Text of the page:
I strongly suspected this was the case, since GtkRadiant is an old codebase and had to support Microsoft compilers which seem to be even less standards-compliant than other compilers of their generation.

If you feel the urge to implement a new rtti-system, I could post some source of my engine which has
its own rtti-sys as "inspiration"-source. It works with dispatching based on virtual and static functions and does not requiere any variables per instance, just one integer per-class.


That's kind of you, but I'd much rather stick with the standard dynamic_cast rather than having to implement a home-grown equivalent. So far I don't have any reason to suspect that this will be a problem using GCC (it hasn't been up to now).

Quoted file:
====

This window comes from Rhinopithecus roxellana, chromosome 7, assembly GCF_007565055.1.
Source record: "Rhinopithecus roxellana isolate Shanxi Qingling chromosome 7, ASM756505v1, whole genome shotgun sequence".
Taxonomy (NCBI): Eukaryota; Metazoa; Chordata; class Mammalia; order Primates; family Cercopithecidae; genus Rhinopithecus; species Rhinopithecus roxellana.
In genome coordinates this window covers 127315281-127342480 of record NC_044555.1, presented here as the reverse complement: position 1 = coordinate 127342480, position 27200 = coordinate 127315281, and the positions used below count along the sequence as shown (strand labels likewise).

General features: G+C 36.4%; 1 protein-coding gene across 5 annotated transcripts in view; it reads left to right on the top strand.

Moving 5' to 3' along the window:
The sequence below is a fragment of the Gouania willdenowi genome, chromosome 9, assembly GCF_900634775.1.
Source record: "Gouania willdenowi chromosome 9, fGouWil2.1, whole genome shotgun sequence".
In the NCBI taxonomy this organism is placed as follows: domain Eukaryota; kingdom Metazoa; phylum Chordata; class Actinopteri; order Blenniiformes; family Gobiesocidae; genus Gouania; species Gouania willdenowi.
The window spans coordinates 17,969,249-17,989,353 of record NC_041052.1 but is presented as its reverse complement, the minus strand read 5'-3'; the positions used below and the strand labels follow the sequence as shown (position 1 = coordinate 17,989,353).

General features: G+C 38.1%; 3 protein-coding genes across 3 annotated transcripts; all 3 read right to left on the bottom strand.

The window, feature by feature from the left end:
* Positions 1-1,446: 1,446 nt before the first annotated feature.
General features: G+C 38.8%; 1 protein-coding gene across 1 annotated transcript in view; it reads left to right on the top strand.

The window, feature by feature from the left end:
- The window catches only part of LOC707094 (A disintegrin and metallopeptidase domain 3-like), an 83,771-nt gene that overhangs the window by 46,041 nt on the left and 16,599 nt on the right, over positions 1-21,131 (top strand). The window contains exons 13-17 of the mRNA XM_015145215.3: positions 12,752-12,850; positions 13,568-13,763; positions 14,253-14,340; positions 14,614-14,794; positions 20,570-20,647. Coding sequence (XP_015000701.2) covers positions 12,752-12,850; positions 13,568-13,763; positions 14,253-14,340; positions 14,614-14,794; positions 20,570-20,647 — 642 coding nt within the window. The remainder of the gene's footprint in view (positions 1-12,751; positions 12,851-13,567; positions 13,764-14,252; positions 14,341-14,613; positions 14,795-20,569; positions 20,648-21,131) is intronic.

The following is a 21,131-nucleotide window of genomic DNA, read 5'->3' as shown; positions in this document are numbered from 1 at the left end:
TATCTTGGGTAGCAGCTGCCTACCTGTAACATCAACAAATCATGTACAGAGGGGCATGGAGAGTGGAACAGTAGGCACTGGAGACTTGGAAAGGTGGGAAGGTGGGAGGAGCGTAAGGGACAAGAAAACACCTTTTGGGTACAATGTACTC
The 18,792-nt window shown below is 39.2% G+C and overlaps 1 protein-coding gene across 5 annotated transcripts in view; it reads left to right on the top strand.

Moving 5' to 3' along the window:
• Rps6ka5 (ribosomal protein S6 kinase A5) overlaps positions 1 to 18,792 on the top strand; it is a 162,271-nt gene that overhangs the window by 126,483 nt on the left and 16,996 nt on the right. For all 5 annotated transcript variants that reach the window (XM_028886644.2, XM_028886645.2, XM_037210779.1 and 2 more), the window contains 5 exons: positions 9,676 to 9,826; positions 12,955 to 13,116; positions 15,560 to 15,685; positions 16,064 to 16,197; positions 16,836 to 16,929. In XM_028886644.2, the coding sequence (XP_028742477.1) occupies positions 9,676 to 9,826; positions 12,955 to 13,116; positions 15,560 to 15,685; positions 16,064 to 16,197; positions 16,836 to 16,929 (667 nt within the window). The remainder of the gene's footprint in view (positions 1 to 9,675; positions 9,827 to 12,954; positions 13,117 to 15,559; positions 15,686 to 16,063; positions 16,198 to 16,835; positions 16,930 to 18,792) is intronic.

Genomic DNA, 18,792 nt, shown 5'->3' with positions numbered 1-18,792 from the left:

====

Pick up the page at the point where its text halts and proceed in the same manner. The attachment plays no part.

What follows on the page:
#24 greebo

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Posted 14 May 2007 - 04:21 AM

I'm down at 13 occurrences of NodeContainedCast - fingers crossed, I will have removed the TypeCast system in the evening. Once you get the hang of it, the refactoring becomes easy. :)

#25 OrbWeaver

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Posted 14 May 2007 - 04:32 AM

I'm down at 13 occurrences of NodeContainedCast - fingers crossed, I will have removed the TypeCast system in the evening.


Good god, the whole system? I'll be really glad to see the back of that, it means I might actually be able to move the scenegraph module into a separate DLL, which in all previous attempts has failed with some junk about the TypeSystem.